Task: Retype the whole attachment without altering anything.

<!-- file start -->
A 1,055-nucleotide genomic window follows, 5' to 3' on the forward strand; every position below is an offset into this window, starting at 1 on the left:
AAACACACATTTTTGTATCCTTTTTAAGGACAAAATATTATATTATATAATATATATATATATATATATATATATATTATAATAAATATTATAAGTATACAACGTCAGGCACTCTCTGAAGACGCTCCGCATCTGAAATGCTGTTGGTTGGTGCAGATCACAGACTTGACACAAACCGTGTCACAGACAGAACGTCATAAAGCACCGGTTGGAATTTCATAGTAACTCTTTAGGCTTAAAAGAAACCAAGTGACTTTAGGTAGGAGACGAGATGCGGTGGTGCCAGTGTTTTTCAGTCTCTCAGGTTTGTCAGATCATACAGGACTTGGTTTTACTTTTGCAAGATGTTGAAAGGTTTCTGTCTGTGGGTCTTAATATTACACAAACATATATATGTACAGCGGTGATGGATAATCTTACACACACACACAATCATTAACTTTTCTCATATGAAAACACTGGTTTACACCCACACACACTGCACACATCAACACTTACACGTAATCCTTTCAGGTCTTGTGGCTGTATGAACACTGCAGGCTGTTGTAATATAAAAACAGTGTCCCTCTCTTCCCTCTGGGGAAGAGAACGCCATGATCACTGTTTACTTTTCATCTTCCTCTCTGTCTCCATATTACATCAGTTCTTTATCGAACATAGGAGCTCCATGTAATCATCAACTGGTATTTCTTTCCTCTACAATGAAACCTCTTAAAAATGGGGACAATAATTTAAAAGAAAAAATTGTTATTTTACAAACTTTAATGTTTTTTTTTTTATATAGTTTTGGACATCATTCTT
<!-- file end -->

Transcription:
A 1,055-nucleotide genomic window follows, 5' to 3' on the forward strand; every position below is an offset into this window, starting at 1 on the left:
AAACACACATTTTTGTATCCTTTTTAAGGACAAAATATTATATTATATAATATATATATATATATATATATATATATTATAATAAATATTATAAGTATACAACGTCAGGCACTCTCTGAAGACGCTCCGCATCTGAAATGCTGTTGGTTGGTGCAGATCACAGACTTGACACAAACCGTGTCACAGACAGAACGTCATAAAGCACCGGTTGGAATTTCATAGTAACTCTTTAGGCTTAAAAGAAACCAAGTGACTTTAGGTAGGAGACGAGATGCGGTGGTGCCAGTGTTTTTCAGTCTCTCAGGTTTGTCAGATCATACAGGACTTGGTTTTACTTTTGCAAGATGTTGAAAGGTTTCTGTCTGTGGGTCTTAATATTACACAAACATATATATGTACAGCGGTGATGGATAATCTTACACACACACACAATCATTAACTTTTCTCATATGAAAACACTGGTTTACACCCACACACACTGCACACATCAACACTTACACGTAATCCTTTCAGGTCTTGTGGCTGTATGAACACTGCAGGCTGTTGTAATATAAAAACAGTGTCCCTCTCTTCCCTCTGGGGAAGAGAACGCCATGATCACTGTTTACTTTTCATCTTCCTCTCTGTCTCCATATTACATCAGTTCTTTATCGAACATAGGAGCTCCATGTAATCATCAACTGGTATTTCTTTCCTCTACAATGAAACCTCTTAAAAATGGGGACAATAATTTAAAAGAAAAAATTGTTATTTTACAAACTTTAATGTTTTTTTTTTTATATAGTTTTGGACATCATTCTT